Pina Palau — Illusion
After a string of gorgeous singles, singer songwriter Pina Palau releases her debut full-length. Titled Illusion, the record is a collection of carefully crafted indie folk gems ranging from pensive, earthy ballads to explosive, twangy anthems. Meaning: there are songs on here that will balm your soul on a lonely drive down the 101; but also the type that will propel a bunch of bodies into motion and have them spinning around a blazing bonfire. Conversational in tone, yet emotionally crushing (in a subtle sort of way), these songs are a candid inventory of the soul. The casualties of coming of age, finding your place in the world as a young woman, wrestling with the incongruities of subjectivity while figuring out what it means to be an artist – every topic is rendered in a careful, subtle shading with a gentle touch.
It started as a morning ritual: a cup of coffee, an acoustic guitar, a pencil, and a pad. Whatever was happening at the moment, she put it down in her sonic journal; dreams and memories included. Raw, unfiltered, and honest, because nobody was listening. Not yet. In a couple of months, there was more than enough material for a full length. That’s when co-producer Mario Hänni jumped on board. The morning ritual continued, but with way more “toys” now. Everything was allowed, as long as the spirit of the original demos was kept intact and the feeling true. When sound engineer Giuliano Sulzberger joined the fam, they moved the operation to a cozy studio with giant windows located over a janky car repair shop in an industrial part of Zürich. Since all three of them obsess over texture, second-hand mics and unorthodox miking techniques became a thing. They also ran signals through old school amps and, often, recorded with the windows wide open, even when it rained. Soon enough, all of the songs blossomed into fully fleshed out arrangements, some with a dash of something orchestral, strings and all.
Illusion sounds both new and old. With the analog treatment – the fuzzy warmth about them – it’s hard to place these songs on a timeline. On occasion, a little nod towards something contemporary might slip in; but mostly, this is a body of work that is in dialogue with the greats. Complex arrangements aside, the writing relishes in the elegance of simplicity — and this goes for the music as well as the lyrics. Musically, there is always just enough; that is: only as much as is necessary to transport the emotion. The lyrics are crafted out of poetic plain-speak and feel like an intimate conversation (at times a confession) or like being inside Pina’s head. On the dreamy, acoustic-driven gem Patti’s Words, Pina describes her trip to New York, and how she got lost in a world that Patti Smith captured in her prose. Super Ego, extremely intimate and cinematic, finds her writing from the point of view of being sound asleep, while the responsible part of her tries to coax her out of bed. Stranger, which sounds like a really tight band lost deep in the zone, deals with a childhood friendship, the relentless nature of time, and the pains of growing apart with somebody very dear to you. Jupi rocks! As far as hookiness is concerned, it's as sticky as it gets! It captures that strange feeling when everything seems like it went completely off-the-rails, and you don’t know whether to laugh or cry. It’s caustic and fun. Illusion, which provides the conceptual framework for the rest of the songs, is based around the realisation that your memories can, and often are, heavily sugar coated. Out of sync with reality. The song crescendos and unravels like a labyrinthine dream that spills out over the shores of waking consciousness. Melancholy and gorgeous. Orchestral. When the last sound finally fades out, nothing is as it was. Which makes it the perfect choice for the title track on a record that deals with the loss of innocence and the winding maze of self-revelation.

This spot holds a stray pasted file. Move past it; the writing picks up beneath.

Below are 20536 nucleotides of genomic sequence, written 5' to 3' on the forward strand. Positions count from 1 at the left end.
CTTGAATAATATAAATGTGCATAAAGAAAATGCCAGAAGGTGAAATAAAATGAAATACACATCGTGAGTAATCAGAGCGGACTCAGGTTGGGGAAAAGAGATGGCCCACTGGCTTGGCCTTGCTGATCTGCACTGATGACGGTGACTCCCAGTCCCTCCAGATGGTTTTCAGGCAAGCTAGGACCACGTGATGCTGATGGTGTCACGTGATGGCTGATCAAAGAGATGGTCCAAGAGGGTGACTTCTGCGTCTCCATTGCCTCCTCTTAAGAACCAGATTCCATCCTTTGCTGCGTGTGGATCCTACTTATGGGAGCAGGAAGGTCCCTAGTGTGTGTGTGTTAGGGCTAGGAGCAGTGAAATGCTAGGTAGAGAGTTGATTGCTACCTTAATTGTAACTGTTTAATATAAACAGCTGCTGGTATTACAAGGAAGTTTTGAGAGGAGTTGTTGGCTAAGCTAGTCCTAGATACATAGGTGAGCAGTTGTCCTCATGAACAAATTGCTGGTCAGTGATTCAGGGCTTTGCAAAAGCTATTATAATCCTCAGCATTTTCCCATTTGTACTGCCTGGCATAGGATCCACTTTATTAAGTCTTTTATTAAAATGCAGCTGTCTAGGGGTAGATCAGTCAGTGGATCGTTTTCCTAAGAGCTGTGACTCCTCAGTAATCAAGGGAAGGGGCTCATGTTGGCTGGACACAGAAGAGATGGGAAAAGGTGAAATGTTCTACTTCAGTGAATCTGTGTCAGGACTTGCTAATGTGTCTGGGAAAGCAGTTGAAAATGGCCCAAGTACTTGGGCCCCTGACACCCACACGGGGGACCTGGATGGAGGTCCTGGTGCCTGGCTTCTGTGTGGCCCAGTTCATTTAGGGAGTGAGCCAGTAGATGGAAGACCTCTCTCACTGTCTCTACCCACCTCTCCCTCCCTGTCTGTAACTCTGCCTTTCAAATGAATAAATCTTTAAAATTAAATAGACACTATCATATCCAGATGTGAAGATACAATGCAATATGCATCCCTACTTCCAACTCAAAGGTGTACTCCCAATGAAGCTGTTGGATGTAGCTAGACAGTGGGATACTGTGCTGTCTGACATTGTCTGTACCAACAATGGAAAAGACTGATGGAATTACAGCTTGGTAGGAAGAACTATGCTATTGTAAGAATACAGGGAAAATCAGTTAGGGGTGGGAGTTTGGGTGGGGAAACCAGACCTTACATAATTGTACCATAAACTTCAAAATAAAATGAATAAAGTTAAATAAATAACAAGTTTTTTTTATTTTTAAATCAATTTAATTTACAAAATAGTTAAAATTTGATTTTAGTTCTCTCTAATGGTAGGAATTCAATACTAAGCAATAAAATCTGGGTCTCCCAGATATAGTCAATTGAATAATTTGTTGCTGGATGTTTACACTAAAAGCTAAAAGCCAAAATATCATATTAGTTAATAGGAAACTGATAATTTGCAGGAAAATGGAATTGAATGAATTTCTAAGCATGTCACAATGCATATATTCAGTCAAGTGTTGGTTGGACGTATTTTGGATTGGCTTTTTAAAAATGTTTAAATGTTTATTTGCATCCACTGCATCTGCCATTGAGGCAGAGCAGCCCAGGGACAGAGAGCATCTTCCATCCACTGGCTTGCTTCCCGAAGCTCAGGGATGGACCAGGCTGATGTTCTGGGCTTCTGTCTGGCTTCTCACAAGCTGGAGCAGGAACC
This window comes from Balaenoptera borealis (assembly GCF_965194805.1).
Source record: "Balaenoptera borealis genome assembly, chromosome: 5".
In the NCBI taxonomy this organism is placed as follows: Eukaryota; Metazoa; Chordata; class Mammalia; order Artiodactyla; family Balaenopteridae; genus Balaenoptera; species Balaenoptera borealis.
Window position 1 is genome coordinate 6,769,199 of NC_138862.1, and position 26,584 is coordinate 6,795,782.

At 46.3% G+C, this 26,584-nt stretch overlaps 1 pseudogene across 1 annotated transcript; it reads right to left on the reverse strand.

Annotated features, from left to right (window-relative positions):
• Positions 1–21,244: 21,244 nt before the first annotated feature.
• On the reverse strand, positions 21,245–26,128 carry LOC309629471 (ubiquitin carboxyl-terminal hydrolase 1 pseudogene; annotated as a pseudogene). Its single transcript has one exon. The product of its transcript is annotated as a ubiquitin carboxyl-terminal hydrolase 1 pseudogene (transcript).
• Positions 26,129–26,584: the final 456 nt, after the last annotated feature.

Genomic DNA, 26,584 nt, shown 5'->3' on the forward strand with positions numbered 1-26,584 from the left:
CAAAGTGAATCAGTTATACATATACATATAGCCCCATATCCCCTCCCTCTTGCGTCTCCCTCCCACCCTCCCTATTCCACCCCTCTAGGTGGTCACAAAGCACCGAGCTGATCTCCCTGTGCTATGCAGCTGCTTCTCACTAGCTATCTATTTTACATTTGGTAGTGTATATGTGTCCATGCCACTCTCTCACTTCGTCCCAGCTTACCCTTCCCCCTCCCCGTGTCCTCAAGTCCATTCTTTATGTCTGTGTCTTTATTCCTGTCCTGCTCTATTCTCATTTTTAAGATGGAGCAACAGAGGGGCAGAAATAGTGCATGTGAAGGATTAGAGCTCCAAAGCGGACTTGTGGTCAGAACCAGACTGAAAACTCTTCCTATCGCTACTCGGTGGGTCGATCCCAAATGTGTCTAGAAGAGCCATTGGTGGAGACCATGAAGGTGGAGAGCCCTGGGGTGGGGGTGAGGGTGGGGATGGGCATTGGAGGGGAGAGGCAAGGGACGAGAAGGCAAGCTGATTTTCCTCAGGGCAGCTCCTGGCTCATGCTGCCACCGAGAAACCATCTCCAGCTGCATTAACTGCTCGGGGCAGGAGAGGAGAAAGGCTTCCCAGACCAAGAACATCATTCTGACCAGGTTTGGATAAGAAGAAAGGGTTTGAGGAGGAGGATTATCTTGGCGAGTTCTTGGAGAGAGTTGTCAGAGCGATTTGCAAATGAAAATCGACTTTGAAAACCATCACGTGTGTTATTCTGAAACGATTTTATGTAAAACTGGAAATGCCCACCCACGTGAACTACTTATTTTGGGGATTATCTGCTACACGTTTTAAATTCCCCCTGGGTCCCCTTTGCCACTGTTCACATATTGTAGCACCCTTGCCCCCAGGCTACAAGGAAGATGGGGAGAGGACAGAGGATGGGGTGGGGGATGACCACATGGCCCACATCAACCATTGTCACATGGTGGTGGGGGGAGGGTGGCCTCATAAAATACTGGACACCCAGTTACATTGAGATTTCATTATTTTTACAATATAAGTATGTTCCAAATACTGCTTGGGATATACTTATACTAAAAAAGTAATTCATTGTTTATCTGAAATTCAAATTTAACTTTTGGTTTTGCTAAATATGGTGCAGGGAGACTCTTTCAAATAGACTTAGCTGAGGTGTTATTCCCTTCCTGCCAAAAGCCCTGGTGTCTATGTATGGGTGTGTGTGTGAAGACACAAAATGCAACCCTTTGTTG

|Promotion:||Mouthwatering Records, Andreas Ryser|
|Booking:||Young & Aspiring, Arthur|